Jonathan Pollard was so convinced Friday that he was about to be released from prison that he started packing his bags. His tallit and tefillin, too.
“I heard about it from [my wife] Esther when I called her at 7 in the morning,” said Pollard, referring to news reports that he would be set free as part of the peace agreement between Israel and the Palestinian Authority signed on Maryland’s Eastern Shore.
The $1.25 billion figure that settled the claims of Holocaust survivors against Switzerland’s two largest banks was suggested by Brooklyn Federal Judge Edward Korman during an often testy, four-hour dinner meeting on the second floor of a sweltering Brooklyn restaurant.
“It was like a mock trial,” said one of the 20 participants.
Kiev, Ukraine — Rachel Landa, 90 years old and almost blind, has lived in the same one-room apartment here for 39 years. With a pension of $63 a month and without relatives in the area, she is nearly destitute, she told several American visitors, part of a mission of 54 professional and lay Jewish leaders from around the country who visited Kiev and St. Petersburg, Russia, on a whirlwind four-day trip last week. Landa is a former designer at a military factory who said she was in Siberia during World War II.
The deaths of 15 people — including 13 non-Jews — in an apparent terrorist attack last week at a Tunisian synagogue underscores the need for non-Jews to join Jews in fighting a wave of anti-Semitic violence, according to Israel’s deputy foreign minister.
“We have to act with all our strength, Jews and non-Jews alike, because anti-Semitism always undermines the fundamentals of society,” Rabbi Michael Melchior said.
In her first visit to the United States since becoming Austria’s vice-chancellor last year, Suzanne Riess-Passer had expected to meet with an official of the Anti-Defamation League and to receive plaudits for her government’s decision to put $210 million into an escrow account for 150,000 Nazi-era slave laborers.
Instead, she said in an interview here, she was snubbed by the ADL when it inexplicably cancelled her meeting.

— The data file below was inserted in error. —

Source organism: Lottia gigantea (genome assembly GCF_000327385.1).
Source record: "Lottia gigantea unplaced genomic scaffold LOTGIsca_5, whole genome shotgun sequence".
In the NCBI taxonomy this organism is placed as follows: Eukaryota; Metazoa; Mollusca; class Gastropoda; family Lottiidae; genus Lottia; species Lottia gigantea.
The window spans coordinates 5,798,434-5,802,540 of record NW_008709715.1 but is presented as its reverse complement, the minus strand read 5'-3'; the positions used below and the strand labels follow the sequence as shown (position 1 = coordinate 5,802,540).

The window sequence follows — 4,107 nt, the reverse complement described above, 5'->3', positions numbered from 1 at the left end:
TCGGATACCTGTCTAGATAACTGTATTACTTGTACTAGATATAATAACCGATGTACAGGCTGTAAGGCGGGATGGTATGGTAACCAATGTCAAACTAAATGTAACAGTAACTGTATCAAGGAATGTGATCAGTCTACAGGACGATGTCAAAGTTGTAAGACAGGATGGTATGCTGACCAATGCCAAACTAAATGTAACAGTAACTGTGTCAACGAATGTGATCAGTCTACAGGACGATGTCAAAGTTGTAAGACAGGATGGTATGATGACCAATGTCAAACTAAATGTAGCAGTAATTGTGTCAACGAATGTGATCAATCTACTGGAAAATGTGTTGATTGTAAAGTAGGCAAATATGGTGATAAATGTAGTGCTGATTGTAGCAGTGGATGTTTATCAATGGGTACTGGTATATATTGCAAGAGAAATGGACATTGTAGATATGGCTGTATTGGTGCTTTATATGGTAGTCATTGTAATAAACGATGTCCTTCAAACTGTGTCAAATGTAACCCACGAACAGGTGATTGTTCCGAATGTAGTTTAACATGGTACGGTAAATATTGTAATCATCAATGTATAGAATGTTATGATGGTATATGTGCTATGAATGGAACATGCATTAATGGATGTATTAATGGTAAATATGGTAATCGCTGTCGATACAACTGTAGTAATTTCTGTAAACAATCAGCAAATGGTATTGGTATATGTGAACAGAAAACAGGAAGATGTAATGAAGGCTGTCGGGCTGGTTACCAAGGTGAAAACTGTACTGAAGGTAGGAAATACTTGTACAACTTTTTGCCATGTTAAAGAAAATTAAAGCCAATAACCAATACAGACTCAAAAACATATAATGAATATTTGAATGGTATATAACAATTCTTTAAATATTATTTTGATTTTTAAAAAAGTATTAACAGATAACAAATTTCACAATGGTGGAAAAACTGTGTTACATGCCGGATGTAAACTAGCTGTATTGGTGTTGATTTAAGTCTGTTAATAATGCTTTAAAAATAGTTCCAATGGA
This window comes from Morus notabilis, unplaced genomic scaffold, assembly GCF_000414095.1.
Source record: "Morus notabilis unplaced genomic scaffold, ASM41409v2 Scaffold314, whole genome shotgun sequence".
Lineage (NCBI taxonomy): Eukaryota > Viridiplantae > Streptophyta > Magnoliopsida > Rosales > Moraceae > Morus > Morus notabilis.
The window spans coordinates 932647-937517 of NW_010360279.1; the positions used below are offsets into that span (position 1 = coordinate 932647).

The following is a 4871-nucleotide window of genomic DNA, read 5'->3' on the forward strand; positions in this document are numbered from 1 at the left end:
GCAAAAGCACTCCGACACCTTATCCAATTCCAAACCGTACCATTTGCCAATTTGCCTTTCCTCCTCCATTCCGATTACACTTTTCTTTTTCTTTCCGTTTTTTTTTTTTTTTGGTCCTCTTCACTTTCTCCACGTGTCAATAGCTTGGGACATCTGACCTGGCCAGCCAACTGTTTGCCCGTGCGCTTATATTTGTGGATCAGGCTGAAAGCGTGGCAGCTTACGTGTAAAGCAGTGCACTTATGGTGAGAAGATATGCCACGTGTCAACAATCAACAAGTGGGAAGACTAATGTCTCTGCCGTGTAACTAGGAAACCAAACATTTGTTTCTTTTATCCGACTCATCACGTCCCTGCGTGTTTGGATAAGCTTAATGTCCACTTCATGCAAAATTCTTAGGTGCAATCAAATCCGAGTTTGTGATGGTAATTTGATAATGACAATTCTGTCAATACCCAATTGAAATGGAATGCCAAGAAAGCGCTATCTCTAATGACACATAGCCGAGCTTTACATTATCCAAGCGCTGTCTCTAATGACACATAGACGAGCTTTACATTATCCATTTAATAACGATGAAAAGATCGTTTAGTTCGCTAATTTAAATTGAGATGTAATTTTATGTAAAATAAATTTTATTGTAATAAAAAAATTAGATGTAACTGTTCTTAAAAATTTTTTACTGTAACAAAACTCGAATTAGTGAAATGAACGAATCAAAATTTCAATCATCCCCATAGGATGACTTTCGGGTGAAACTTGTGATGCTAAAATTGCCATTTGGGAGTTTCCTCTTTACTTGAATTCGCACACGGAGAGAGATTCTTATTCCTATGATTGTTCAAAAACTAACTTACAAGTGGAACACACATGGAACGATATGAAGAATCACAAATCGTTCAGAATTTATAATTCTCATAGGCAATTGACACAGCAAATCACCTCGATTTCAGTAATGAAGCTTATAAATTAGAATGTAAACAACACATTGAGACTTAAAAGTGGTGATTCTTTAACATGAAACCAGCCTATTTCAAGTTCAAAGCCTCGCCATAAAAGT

If there was one Argentine official who made himself available to American Jewish leaders concerned about the AMIA bombing, it was former President Carlos Saul Menem — the man The New York Times said this week was paid $10 million to cover up Iran’s links to the terror attack.
Most major Jewish leaders met with Menem over the years — some repeatedly — always with the hope that he might cut through the legal tangle that was impeding the investigation into AMIA and the car bombing of the Israeli embassy two years earlier.
After an explosion at a dining hall at an American military base in Iraq killed 22 in December 2004, military dining facilities in the region imposed strict rules against anyone bringing in bags or boxes — except when Rabbi Sarah Schechter tried to enter with a bag of matzah and a box of kosher-for-Passover food.
“They are very strict about this,” Rabbi Schechter said, adding that the guard who stopped her was very apologetic but insistent.
Sri Lankan officials denied reports this week that their country had refused tsunami aid from Israel. The reports triggered criticism of Sri Lanka by the official Vatican newspaper L’Osservatore Romano for declining Israeli assistance because it would have been furnished by the Israeli military.
Compounding the problem, a faulty translation by Catholic World News had led its Web site to run a story saying the Vatican newspaper had criticized Israel for not providing help to tsunami victims in Sri Lanka.
Two weeks after returning from Uganda, where he oversaw the conversion of about 300 members of the Abayudaya community to Judaism, Rabbi Howard Gorin of Rockville, Md., is already planning a trip back.
“This is not dunk ‘em and leave ‘em,” he said, referring to the mikveh, the ritual immersion conducted as part of the conversion process.
An Albanian Muslim whose father was honored by Israel for saving Jews during the Holocaust, was granted political asylum last week by a judge in Boston after he testified that Islamic fundamentalists threatened him and his family if he stayed in Albania.
“Thank you, thank you,” Bujar Veselaj told Immigration Judge Robin Suter after she ruled that his testimony was “extremely credible” and that he and his family had faced not only persecution but “extreme psychological torture.”